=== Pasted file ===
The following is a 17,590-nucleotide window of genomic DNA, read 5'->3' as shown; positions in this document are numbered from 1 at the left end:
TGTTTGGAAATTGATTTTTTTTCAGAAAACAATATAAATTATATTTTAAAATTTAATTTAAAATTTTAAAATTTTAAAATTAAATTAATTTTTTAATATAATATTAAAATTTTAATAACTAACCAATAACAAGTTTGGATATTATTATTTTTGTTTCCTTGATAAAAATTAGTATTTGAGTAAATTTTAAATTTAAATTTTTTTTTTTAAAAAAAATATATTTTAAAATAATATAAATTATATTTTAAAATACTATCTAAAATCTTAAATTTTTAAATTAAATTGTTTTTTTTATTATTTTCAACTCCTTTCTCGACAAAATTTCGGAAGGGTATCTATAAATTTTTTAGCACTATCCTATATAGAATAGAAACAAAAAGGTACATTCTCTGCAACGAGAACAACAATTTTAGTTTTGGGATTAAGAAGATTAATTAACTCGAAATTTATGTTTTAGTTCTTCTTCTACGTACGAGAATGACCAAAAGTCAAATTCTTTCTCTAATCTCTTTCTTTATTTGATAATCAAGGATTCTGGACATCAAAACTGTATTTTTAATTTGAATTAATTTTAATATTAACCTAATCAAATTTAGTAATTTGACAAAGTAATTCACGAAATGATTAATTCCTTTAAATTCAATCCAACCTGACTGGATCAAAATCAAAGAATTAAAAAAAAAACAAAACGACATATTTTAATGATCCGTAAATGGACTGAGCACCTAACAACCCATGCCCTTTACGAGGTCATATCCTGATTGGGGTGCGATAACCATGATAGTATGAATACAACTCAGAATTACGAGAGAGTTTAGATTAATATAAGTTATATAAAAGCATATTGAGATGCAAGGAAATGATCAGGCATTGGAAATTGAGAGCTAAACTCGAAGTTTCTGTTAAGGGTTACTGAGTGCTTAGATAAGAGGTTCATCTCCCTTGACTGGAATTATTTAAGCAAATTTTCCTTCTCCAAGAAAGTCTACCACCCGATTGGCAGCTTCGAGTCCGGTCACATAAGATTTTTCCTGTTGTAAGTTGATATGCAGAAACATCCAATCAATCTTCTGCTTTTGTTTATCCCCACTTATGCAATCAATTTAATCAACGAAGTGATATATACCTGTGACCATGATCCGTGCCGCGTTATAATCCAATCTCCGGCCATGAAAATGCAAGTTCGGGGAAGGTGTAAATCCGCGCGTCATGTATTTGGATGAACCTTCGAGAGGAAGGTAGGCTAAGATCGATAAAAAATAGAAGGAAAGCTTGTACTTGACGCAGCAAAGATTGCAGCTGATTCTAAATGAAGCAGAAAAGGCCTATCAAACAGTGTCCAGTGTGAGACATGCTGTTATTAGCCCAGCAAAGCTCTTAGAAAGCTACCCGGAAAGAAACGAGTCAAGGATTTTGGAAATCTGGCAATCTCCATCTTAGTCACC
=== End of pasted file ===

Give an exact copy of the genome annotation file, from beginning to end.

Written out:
The following is a 17,590-nucleotide window of genomic DNA, read 5'->3' as shown; positions in this document are numbered from 1 at the left end:
TGTTTGGAAATTGATTTTTTTTCAGAAAACAATATAAATTATATTTTAAAATTTAATTTAAAATTTTAAAATTTTAAAATTAAATTAATTTTTTAATATAATATTAAAATTTTAATAACTAACCAATAACAAGTTTGGATATTATTATTTTTGTTTCCTTGATAAAAATTAGTATTTGAGTAAATTTTAAATTTAAATTTTTTTTTTTAAAAAAAATATATTTTAAAATAATATAAATTATATTTTAAAATACTATCTAAAATCTTAAATTTTTAAATTAAATTGTTTTTTTTATTATTTTCAACTCCTTTCTCGACAAAATTTCGGAAGGGTATCTATAAATTTTTTAGCACTATCCTATATAGAATAGAAACAAAAAGGTACATTCTCTGCAACGAGAACAACAATTTTAGTTTTGGGATTAAGAAGATTAATTAACTCGAAATTTATGTTTTAGTTCTTCTTCTACGTACGAGAATGACCAAAAGTCAAATTCTTTCTCTAATCTCTTTCTTTATTTGATAATCAAGGATTCTGGACATCAAAACTGTATTTTTAATTTGAATTAATTTTAATATTAACCTAATCAAATTTAGTAATTTGACAAAGTAATTCACGAAATGATTAATTCCTTTAAATTCAATCCAACCTGACTGGATCAAAATCAAAGAATTAAAAAAAAAACAAAACGACATATTTTAATGATCCGTAAATGGACTGAGCACCTAACAACCCATGCCCTTTACGAGGTCATATCCTGATTGGGGTGCGATAACCATGATAGTATGAATACAACTCAGAATTACGAGAGAGTTTAGATTAATATAAGTTATATAAAAGCATATTGAGATGCAAGGAAATGATCAGGCATTGGAAATTGAGAGCTAAACTCGAAGTTTCTGTTAAGGGTTACTGAGTGCTTAGATAAGAGGTTCATCTCCCTTGACTGGAATTATTTAAGCAAATTTTCCTTCTCCAAGAAAGTCTACCACCCGATTGGCAGCTTCGAGTCCGGTCACATAAGATTTTTCCTGTTGTAAGTTGATATGCAGAAACATCCAATCAATCTTCTGCTTTTGTTTATCCCCACTTATGCAATCAATTTAATCAACGAAGTGATATATACCTGTGACCATGATCCGTGCCGCGTTATAATCCAATCTCCGGCCATGAAAATGCAAGTTCGGGGAAGGTGTAAATCCGCGCGTCATGTATTTGGATGAACCTTCGAGAGGAAGGTAGGCTAAGATCGATAAAAAATAGAAGGAAAGCTTGTACTTGACGCAGCAAAGATTGCAGCTGATTCTAAATGAAGCAGAAAAGGCCTATCAAACAGTGTCCAGTGTGAGACATGCTGTTATTAGCCCAGCAAAGCTCTTAGAAAGCTACCCGGAAAGAAACGAGTCAAGGATTTTGGAAATCTGGCAATCTCCATCTTAGTCACC